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doleful

[dohl-fuh l]
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adjective
  1. sorrowful; mournful; melancholy: a doleful look on her face.
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Origin of doleful

First recorded in 1225–75, doleful is from the Middle English word dol-ful. See dole2, -ful
Related formsdole·ful·ly, adverbdole·ful·ness, noun
Dictionary.com Unabridged Based on the Random House Unabridged Dictionary, © Random House, Inc. 2018

Related Words

wistfullydolefullysorrowfullydejectedlydismallygloomilygrievouslymoroselysadly

Examples from the Web for dolefully

Historical Examples

  • Jed still sat there gazing at vacancy and droning, dolefully.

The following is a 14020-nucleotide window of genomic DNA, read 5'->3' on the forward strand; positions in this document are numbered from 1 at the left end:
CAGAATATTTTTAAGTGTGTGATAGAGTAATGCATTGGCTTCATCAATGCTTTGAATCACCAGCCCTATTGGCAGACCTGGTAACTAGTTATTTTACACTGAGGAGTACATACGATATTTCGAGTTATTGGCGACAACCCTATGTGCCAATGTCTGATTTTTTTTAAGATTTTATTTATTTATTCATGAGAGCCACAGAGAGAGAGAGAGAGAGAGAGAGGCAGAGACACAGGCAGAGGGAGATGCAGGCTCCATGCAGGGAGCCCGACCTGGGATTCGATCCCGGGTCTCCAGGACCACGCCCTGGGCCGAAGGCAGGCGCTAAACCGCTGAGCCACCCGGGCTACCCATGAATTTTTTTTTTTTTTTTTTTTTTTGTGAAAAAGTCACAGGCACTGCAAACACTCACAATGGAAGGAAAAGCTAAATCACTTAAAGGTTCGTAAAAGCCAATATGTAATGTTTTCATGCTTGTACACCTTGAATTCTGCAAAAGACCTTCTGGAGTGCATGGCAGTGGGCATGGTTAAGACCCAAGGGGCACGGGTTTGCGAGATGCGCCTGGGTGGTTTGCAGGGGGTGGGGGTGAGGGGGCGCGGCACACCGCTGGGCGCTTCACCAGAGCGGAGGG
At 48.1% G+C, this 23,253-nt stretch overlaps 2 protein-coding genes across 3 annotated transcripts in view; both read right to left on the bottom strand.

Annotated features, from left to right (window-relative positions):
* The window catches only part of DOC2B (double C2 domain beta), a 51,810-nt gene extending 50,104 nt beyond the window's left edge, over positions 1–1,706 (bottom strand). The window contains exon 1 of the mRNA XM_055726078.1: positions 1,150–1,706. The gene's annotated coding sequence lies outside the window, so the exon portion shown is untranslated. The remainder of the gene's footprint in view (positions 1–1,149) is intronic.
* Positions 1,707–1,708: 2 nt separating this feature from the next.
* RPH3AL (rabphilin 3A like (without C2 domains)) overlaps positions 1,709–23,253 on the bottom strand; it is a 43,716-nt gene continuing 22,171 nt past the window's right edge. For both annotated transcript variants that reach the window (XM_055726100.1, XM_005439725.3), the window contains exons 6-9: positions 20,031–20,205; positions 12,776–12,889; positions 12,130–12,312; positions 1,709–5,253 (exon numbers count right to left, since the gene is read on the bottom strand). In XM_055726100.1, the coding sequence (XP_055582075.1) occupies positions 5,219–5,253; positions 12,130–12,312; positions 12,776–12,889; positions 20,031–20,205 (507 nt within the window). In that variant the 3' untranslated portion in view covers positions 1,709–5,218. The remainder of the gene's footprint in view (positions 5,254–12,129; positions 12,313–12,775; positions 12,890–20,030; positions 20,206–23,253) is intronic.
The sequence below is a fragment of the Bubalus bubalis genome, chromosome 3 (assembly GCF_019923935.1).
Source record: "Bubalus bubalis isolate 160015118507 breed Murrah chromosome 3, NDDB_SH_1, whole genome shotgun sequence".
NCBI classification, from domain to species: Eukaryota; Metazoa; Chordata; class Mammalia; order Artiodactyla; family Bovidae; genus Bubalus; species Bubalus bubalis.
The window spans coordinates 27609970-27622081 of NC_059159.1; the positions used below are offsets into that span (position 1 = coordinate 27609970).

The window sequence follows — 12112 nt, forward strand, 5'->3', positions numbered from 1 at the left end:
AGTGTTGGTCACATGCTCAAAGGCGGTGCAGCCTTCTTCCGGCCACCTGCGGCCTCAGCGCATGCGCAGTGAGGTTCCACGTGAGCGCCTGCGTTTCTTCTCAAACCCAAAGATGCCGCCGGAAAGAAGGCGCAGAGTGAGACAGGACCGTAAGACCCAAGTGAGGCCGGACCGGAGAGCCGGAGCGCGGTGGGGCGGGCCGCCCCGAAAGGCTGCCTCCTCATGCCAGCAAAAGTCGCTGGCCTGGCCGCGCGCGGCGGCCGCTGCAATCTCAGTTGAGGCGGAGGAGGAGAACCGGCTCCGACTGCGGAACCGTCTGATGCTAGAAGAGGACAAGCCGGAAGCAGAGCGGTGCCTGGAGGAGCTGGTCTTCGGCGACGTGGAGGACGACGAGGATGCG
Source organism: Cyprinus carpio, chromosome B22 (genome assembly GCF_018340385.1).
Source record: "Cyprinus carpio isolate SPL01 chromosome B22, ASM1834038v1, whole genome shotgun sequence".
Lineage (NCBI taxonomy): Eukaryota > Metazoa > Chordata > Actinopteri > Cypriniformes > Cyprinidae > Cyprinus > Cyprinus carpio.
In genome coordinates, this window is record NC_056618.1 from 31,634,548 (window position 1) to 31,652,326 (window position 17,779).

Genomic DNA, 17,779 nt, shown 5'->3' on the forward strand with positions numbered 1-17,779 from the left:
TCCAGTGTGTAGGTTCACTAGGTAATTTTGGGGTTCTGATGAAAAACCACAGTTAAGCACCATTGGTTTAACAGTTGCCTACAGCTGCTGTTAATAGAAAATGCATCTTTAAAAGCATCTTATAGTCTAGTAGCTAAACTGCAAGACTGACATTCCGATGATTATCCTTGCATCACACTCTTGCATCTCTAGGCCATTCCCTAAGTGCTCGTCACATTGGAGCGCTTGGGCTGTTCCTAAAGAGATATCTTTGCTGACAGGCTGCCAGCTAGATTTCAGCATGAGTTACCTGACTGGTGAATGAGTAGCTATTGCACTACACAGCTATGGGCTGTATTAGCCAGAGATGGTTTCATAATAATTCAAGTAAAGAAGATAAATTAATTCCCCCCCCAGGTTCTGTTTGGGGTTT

Shavings

    Joseph C. Lincoln

  • "Won't be no good, cap'n," sniffed Beriah Salters dolefully.

    Keziah Coffin

    Joseph C. Lincoln

  • "I sort of reckon I must have been," admitted Jimmy, dolefully.

    Mixed Faces

    Roy Norton

  • "I'm afraid I'm done up so far as walking is concerned," he said dolefully.

  • Even the crows cawing above the woods did not sound so dolefully.

    The Long Roll

    Mary Johnston


British Dictionary definitions for dolefully

doleful

adjective
  1. dreary; mournfulArchaic word: dolesome (ˈdəʊlsəm)
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Derived Formsdolefully, adverbdolefulness, noun
Collins English Dictionary - Complete & Unabridged 2012 Digital Edition © William Collins Sons & Co. Ltd. 1979, 1986 © HarperCollins Publishers 1998, 2000, 2003, 2005, 2006, 2007, 2009, 2012

Word Origin and History for dolefully

doleful

adj.

late 13c., with -ful, from Middle English dole "grief" (early 13c.), from Old French doel (Modern French deuil), from Late Latin dolus "grief," from Latin dolere "suffer, grieve." Related: Dolefully.

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Online Etymology Dictionary, © 2010 Douglas Harper